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Common Eye Conditions You Should Be Familiar With

18 April 2017 No comments

Don’t be blurry about these common eye conditions

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Your eyes are your body’s built in super megapixel camera. The vital structures you see on the front of your eye (iris, cornea, pupil, and lens) focus and capture the image on your retina. The retina is equivalent to the camera film. If any of the structures in front are defective (affected by eye conditions), seeing will be difficult or even lost in worst case scenarios. So don’t take your eyes for granted. They’re not just there to make you beautiful; they’re also there to serve a more essential function…seeing.

Some eye conditions aren’t serious and don’t take that long to heal. Still, you should familiarise yourself with the more common ones. Here they are:

Eye Condition Short Description Causes and Risk Factors
Acute red eye The most likely diagnosis for acute red eye is conjunctivitis which is very common in the general population. Can be caused by a virus, bacteria or foreign body in your eye. In some cases the cause may be unidentified.
Glaucoma Your eyeball experiences intense pressure which could lead to blindness. Can be caused by mechanical compression or decreased blood flow to the nerves supplying your eyes. People older than 50 years of age are at risk. If a family member has glaucoma, there’s a chance you could also develop it.
Cataracts Clouding in the lenses of your eyes as you age.  It’s a part of aging, the wear and tear of your eyes. It’s treatable! Relax.
Macular Degeneration Your eye has difficulty capturing and sending CLEAR images to your brain. The exact cause is unknown. Related to the aging process.
Strabismus (crossed eyes) Your eyes aren’t aligned with each other producing double-vision. Nerves controlling the muscles moving your eyeball may be responsible.
Low Vision Several types are known. Best to see have your eyes checked out if you have poor vision. Can be caused by a variety of conditions like macular degeneration, aging, injuries, etc.
Diabetic eye diseases (retinopathy, macular oedema, cataracts, and glaucoma) People with diabetes should have their eyes checked regularly because these eye diseases manifest slowly over a long period of time. Uncontrolled soaring blood glucose levels are the main culprit destroying the blood vessels in the retina of the eyes.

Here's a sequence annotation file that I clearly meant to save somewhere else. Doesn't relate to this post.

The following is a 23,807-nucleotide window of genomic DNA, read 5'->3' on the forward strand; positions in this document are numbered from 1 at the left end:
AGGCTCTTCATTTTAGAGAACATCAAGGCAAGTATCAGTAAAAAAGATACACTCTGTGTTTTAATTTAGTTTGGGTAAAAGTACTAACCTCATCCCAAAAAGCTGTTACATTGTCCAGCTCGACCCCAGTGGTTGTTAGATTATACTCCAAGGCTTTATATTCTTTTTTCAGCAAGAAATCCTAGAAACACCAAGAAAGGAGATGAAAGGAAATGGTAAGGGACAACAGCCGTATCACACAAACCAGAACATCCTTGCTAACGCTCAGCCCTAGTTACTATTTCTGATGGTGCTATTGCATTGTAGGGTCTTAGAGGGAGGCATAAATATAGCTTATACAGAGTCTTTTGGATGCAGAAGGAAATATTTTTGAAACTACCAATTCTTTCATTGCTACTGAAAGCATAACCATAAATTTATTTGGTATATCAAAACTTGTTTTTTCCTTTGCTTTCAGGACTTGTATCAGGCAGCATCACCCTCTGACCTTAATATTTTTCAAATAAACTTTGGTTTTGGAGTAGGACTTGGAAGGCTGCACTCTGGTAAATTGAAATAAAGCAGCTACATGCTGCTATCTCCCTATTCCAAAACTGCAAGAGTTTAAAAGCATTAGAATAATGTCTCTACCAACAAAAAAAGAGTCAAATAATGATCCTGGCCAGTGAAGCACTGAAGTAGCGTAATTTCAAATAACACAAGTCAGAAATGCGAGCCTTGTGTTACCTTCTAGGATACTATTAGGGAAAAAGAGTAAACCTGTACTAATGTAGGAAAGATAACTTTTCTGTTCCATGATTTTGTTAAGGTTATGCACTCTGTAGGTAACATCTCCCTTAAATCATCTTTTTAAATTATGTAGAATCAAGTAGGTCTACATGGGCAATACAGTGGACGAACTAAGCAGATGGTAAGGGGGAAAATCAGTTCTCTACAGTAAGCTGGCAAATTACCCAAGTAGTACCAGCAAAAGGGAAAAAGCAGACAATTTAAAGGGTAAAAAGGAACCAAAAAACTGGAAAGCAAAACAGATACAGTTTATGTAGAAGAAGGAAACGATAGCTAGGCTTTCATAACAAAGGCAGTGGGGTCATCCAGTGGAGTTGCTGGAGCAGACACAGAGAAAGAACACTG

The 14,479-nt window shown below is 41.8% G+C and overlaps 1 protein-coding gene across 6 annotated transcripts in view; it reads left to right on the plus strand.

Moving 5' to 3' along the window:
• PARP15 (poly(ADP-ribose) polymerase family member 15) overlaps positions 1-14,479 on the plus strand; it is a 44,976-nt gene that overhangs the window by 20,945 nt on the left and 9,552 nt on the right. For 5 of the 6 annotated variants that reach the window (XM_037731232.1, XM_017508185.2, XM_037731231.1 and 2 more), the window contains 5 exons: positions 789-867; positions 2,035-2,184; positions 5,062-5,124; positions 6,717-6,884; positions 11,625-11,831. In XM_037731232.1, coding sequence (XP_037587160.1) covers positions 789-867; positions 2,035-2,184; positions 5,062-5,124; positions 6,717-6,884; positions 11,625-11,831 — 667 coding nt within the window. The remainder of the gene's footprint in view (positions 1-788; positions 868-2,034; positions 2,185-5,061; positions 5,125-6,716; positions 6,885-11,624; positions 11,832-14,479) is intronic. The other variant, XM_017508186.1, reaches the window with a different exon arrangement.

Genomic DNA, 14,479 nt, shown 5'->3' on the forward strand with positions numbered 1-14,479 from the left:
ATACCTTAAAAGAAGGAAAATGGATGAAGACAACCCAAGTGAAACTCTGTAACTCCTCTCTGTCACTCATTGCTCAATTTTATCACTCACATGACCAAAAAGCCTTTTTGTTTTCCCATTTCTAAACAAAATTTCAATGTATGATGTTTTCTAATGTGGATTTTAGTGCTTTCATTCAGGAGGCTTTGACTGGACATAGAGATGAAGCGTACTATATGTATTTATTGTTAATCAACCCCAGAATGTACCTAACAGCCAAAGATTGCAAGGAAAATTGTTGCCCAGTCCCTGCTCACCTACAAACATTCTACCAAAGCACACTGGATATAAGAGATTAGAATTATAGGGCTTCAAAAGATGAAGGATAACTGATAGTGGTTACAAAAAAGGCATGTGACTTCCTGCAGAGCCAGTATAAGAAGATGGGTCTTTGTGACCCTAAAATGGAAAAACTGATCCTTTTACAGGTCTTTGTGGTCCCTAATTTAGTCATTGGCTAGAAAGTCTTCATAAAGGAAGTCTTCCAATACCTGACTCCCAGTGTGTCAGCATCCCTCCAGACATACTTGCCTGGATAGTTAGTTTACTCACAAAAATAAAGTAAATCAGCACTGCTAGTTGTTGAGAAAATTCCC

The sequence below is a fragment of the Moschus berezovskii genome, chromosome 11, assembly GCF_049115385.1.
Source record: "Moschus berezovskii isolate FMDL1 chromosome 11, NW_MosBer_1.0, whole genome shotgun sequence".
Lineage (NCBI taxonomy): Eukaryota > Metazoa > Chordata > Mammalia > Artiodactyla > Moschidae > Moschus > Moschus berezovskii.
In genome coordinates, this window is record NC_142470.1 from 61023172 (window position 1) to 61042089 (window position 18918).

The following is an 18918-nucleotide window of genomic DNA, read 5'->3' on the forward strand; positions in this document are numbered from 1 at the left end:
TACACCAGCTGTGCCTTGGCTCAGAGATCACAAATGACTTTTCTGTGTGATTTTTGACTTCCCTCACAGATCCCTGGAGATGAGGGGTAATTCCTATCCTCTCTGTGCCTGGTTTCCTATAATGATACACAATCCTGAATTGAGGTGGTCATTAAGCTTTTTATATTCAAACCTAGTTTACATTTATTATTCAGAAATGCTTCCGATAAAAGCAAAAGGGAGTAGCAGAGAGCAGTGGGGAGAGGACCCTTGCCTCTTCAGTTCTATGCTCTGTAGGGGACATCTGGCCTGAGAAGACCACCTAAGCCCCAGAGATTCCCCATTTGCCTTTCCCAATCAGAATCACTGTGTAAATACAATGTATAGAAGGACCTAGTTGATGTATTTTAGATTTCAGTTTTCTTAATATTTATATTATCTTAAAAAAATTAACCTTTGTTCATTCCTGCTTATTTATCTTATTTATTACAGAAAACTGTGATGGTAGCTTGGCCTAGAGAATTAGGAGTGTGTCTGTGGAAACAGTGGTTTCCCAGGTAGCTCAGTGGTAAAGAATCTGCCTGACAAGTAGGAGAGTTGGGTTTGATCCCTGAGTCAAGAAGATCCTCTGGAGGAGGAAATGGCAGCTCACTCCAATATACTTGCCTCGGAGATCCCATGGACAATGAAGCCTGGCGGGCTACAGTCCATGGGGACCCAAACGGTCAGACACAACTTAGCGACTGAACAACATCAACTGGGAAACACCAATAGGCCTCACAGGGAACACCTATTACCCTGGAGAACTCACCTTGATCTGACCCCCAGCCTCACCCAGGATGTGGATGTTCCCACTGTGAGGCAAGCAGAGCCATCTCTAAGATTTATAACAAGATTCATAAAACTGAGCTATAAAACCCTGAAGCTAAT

Sty A small painful, red bump or lump on the edge of the eyelid.  Usually styes form on the outside edge of eyelid but they can also form inside the eyelid. They are caused by the blockage of an oil gland in eyelid which then becomes infected. May be caused by a Staphylococcus aureus infection.
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Now that you know some common eye conditions, it’s justifiable that you learn how to take good care of your eyes to help prevent developing some of them.

  • Apply the 20-20-20 rule. This is especially useful while reading using your tablet. Take a break from reading every 20 minutes. Look at something 20 feet away (it can be anything other than what you’re reading) for 20 seconds. This simple rule prevents eye strain and relaxes tired eyes.

  • You can stare all you want, but don’t forget to BLINK! Blinking clears the surfaces of your eyes of debris and dust while flushing fresh fluids over them. It also delivers nutrients to the structures there. Why wouldn’t you want to blink? Healthy blinking ranges from 7 to 10 blinks per minute. Practice!

  • Try to minimise exposure to blue light. An example would be when you use your laptop at night. There are some applications you can install which act as eye filters to minimise strain and harm on your eyes. Read more about blue light here. Also, when reading, use the correct type of lighting. If your lighting produces shadows, fix it. Use a reading lamp with a bendable neck.